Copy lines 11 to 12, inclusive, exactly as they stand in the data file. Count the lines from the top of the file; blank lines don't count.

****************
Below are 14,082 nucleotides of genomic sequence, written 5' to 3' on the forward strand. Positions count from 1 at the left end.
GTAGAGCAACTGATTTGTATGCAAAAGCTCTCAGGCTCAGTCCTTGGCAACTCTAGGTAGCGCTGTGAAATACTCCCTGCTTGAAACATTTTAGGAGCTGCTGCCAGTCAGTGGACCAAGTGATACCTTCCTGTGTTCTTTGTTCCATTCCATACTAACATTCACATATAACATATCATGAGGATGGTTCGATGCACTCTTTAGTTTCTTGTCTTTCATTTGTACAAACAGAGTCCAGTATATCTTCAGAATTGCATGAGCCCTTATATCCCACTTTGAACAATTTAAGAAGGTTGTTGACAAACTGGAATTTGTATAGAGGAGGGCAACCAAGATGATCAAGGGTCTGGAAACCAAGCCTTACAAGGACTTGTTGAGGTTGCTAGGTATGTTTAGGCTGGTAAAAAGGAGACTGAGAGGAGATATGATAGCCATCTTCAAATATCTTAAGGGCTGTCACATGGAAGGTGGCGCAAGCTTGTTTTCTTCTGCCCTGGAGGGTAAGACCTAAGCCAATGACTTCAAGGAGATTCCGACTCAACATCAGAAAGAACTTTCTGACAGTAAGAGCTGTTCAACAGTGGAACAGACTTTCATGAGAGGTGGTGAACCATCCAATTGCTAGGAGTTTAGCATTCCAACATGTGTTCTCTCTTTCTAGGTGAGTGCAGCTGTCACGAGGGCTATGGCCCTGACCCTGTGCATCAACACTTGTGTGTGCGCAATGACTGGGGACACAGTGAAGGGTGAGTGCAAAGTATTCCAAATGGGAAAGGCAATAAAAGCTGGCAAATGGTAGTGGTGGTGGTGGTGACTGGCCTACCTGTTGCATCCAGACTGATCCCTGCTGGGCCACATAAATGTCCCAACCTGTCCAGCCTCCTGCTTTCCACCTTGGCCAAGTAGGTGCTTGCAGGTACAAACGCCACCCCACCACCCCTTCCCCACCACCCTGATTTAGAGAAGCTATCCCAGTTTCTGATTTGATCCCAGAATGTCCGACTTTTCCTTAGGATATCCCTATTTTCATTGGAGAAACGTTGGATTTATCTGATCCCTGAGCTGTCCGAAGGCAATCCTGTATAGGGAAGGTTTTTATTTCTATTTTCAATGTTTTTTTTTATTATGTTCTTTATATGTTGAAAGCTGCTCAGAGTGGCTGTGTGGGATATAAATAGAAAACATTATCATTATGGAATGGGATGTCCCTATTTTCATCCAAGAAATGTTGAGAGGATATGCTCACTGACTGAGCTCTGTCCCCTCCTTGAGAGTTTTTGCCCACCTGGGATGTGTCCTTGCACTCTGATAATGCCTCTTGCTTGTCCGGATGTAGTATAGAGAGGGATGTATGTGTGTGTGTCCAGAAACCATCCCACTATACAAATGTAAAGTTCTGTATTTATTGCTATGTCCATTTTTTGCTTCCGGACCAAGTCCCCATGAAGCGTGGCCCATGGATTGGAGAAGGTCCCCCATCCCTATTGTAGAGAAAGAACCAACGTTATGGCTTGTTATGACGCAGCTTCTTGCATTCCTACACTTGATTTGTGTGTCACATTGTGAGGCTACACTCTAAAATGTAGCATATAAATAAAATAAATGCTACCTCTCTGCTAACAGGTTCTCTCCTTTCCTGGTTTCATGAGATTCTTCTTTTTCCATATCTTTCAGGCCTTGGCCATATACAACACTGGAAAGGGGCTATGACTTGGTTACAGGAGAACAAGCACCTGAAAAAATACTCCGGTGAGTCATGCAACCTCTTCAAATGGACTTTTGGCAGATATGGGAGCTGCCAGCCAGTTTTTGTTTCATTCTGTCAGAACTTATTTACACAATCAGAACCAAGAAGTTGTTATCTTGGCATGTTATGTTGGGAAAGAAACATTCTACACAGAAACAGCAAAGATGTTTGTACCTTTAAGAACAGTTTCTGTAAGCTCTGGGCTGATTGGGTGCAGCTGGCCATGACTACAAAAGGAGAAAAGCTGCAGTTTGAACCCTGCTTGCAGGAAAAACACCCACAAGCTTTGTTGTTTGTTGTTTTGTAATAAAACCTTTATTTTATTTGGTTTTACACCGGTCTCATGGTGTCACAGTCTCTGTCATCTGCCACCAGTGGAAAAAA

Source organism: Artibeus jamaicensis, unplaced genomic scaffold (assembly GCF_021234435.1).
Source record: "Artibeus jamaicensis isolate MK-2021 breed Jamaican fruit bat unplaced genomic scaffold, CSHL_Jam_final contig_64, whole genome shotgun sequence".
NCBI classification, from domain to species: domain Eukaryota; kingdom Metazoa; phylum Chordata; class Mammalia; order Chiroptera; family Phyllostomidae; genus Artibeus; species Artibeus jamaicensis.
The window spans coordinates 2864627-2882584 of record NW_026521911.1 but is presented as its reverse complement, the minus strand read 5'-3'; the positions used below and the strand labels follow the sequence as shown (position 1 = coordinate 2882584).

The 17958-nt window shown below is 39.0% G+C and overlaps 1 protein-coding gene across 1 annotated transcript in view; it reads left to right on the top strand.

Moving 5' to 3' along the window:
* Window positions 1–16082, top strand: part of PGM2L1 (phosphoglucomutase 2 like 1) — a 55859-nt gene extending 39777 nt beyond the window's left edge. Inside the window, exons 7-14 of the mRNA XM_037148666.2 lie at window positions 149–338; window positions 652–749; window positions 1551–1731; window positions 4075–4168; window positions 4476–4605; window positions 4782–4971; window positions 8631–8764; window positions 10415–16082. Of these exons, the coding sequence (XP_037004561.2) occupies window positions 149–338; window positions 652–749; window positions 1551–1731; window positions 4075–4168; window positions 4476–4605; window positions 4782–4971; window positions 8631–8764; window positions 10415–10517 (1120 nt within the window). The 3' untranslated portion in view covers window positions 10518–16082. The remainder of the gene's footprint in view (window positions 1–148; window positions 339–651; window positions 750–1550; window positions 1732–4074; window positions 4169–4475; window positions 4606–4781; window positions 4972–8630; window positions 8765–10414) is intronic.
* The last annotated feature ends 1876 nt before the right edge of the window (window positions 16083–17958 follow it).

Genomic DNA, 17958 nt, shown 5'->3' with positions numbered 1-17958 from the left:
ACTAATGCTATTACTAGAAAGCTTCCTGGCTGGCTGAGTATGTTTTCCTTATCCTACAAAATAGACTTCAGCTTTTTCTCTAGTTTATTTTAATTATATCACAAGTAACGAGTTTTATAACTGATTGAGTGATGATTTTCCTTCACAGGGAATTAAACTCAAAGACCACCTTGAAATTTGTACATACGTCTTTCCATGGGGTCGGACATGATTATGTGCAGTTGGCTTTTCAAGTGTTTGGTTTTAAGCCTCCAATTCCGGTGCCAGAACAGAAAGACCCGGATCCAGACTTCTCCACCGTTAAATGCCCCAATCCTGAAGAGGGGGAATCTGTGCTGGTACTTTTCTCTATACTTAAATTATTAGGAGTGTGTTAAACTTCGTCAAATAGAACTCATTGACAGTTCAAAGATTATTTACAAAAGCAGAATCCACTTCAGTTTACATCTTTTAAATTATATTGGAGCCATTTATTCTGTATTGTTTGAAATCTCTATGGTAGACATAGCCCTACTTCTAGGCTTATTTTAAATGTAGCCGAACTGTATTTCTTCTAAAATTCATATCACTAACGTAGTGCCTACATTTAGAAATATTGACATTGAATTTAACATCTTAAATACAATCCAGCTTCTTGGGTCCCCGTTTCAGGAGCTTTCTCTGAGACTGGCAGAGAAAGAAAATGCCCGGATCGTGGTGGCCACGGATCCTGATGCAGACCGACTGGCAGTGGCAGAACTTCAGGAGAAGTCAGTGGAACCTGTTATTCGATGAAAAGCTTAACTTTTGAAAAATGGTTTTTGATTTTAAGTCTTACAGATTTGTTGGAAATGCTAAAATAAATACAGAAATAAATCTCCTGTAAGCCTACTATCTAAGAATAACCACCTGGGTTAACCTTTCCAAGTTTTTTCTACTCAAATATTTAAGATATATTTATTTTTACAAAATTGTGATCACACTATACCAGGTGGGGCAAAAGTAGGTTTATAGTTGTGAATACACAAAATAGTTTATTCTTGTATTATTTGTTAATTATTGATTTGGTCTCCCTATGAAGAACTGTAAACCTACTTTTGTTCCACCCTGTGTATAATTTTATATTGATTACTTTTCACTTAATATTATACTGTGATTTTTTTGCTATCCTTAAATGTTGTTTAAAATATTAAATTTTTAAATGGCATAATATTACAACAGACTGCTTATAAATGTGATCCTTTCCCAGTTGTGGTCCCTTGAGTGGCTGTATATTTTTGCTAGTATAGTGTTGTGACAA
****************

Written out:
Genomic DNA, 17958 nt, shown 5'->3' with positions numbered 1-17958 from the left:
ACTAATGCTATTACTAGAAAGCTTCCTGGCTGGCTGAGTATGTTTTCCTTATCCTACAAAATAGACTTCAGCTTTTTCTCTAGTTTATTTTAATTATATCACAAGTAACGAGTTTTATAACTGATTGAGTGATGATTTTCCTTCACAGGGAATTAAACTCAAAGACCACCTTGAAATTTGTACATACGTCTTTCCATGGGGTCGGACATGATTATGTGCAGTTGGCTTTTCAAGTGTTTGGTTTTAAGCCTCCAATTCCGGTGCCAGAACAGAAAGACCCGGATCCAGACTTCTCCACCGTTAAATGCCCCAATCCTGAAGAGGGGGAATCTGTGCTGGTACTTTTCTCTATACTTAAATTATTAGGAGTGTGTTAAACTTCGTCAAATAGAACTCATTGACAGTTCAAAGATTATTTACAAAAGCAGAATCCACTTCAGTTTACATCTTTTAAATTATATTGGAGCCATTTATTCTGTATTGTTTGAAATCTCTATGGTAGACATAGCCCTACTTCTAGGCTTATTTTAAATGTAGCCGAACTGTATTTCTTCTAAAATTCATATCACTAACGTAGTGCCTACATTTAGAAATATTGACATTGAATTTAACATCTTAAATACAATCCAGCTTCTTGGGTCCCCGTTTCAGGAGCTTTCTCTGAGACTGGCAGAGAAAGAAAATGCCCGGATCGTGGTGGCCACGGATCCTGATGCAGACCGACTGGCAGTGGCAGAACTTCAGGAGAAGTCAGTGGAACCTGTTATTCGATGAAAAGCTTAACTTTTGAAAAATGGTTTTTGATTTTAAGTCTTACAGATTTGTTGGAAATGCTAAAATAAATACAGAAATAAATCTCCTGTAAGCCTACTATCTAAGAATAACCACCTGGGTTAACCTTTCCAAGTTTTTTCTACTCAAATATTTAAGATATATTTATTTTTACAAAATTGTGATCACACTATACCAGGTGGGGCAAAAGTAGGTTTATAGTTGTGAATACACAAAATAGTTTATTCTTGTATTATTTGTTAATTATTGATTTGGTCTCCCTATGAAGAACTGTAAACCTACTTTTGTTCCACCCTGTGTATAATTTTATATTGATTACTTTTCACTTAATATTATACTGTGATTTTTTTGCTATCCTTAAATGTTGTTTAAAATATTAAATTTTTAAATGGCATAATATTACAACAGACTGCTTATAAATGTGATCCTTTCCCAGTTGTGGTCCCTTGAGTGGCTGTATATTTTTGCTAGTATAGTGTTGTGACAA